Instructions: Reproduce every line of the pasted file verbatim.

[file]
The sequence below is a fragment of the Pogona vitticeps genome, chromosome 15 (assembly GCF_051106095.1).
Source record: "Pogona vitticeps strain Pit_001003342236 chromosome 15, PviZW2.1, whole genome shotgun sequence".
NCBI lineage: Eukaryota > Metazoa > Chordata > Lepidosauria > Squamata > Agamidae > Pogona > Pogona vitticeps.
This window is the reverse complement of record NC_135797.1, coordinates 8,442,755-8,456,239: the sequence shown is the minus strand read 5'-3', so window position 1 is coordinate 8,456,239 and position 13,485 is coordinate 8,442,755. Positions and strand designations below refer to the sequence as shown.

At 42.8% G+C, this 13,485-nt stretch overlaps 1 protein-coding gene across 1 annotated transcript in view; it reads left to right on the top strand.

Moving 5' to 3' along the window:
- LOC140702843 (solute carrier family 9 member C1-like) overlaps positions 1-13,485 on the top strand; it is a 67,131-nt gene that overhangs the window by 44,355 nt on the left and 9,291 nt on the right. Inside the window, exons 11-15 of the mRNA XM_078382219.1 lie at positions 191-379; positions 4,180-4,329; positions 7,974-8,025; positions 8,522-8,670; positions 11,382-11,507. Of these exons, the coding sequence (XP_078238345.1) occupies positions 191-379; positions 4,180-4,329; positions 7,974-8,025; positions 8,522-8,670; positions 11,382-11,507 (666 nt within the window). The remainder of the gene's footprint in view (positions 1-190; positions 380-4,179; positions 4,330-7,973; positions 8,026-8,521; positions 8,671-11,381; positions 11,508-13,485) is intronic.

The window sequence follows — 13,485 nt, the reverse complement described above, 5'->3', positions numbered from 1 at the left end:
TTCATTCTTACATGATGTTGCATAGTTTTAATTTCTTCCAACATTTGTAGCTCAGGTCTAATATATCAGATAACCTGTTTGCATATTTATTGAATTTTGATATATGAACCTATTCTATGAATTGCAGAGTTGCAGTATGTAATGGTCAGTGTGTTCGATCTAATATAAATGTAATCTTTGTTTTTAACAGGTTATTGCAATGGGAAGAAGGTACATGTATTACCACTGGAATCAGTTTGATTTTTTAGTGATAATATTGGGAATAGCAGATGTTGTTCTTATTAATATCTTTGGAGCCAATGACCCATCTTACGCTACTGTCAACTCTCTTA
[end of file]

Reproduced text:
The sequence below is a fragment of the Pogona vitticeps genome, chromosome 15 (assembly GCF_051106095.1).
Source record: "Pogona vitticeps strain Pit_001003342236 chromosome 15, PviZW2.1, whole genome shotgun sequence".
NCBI lineage: Eukaryota > Metazoa > Chordata > Lepidosauria > Squamata > Agamidae > Pogona > Pogona vitticeps.
This window is the reverse complement of record NC_135797.1, coordinates 8,442,755-8,456,239: the sequence shown is the minus strand read 5'-3', so window position 1 is coordinate 8,456,239 and position 13,485 is coordinate 8,442,755. Positions and strand designations below refer to the sequence as shown.

At 42.8% G+C, this 13,485-nt stretch overlaps 1 protein-coding gene across 1 annotated transcript in view; it reads left to right on the top strand.

Moving 5' to 3' along the window:
- LOC140702843 (solute carrier family 9 member C1-like) overlaps positions 1-13,485 on the top strand; it is a 67,131-nt gene that overhangs the window by 44,355 nt on the left and 9,291 nt on the right. Inside the window, exons 11-15 of the mRNA XM_078382219.1 lie at positions 191-379; positions 4,180-4,329; positions 7,974-8,025; positions 8,522-8,670; positions 11,382-11,507. Of these exons, the coding sequence (XP_078238345.1) occupies positions 191-379; positions 4,180-4,329; positions 7,974-8,025; positions 8,522-8,670; positions 11,382-11,507 (666 nt within the window). The remainder of the gene's footprint in view (positions 1-190; positions 380-4,179; positions 4,330-7,973; positions 8,026-8,521; positions 8,671-11,381; positions 11,508-13,485) is intronic.

The window sequence follows — 13,485 nt, the reverse complement described above, 5'->3', positions numbered from 1 at the left end:
TTCATTCTTACATGATGTTGCATAGTTTTAATTTCTTCCAACATTTGTAGCTCAGGTCTAATATATCAGATAACCTGTTTGCATATTTATTGAATTTTGATATATGAACCTATTCTATGAATTGCAGAGTTGCAGTATGTAATGGTCAGTGTGTTCGATCTAATATAAATGTAATCTTTGTTTTTAACAGGTTATTGCAATGGGAAGAAGGTACATGTATTACCACTGGAATCAGTTTGATTTTTTAGTGATAATATTGGGAATAGCAGATGTTGTTCTTATTAATATCTTTGGAGCCAATGACCCATCTTACGCTACTGTCAACTCTCTTA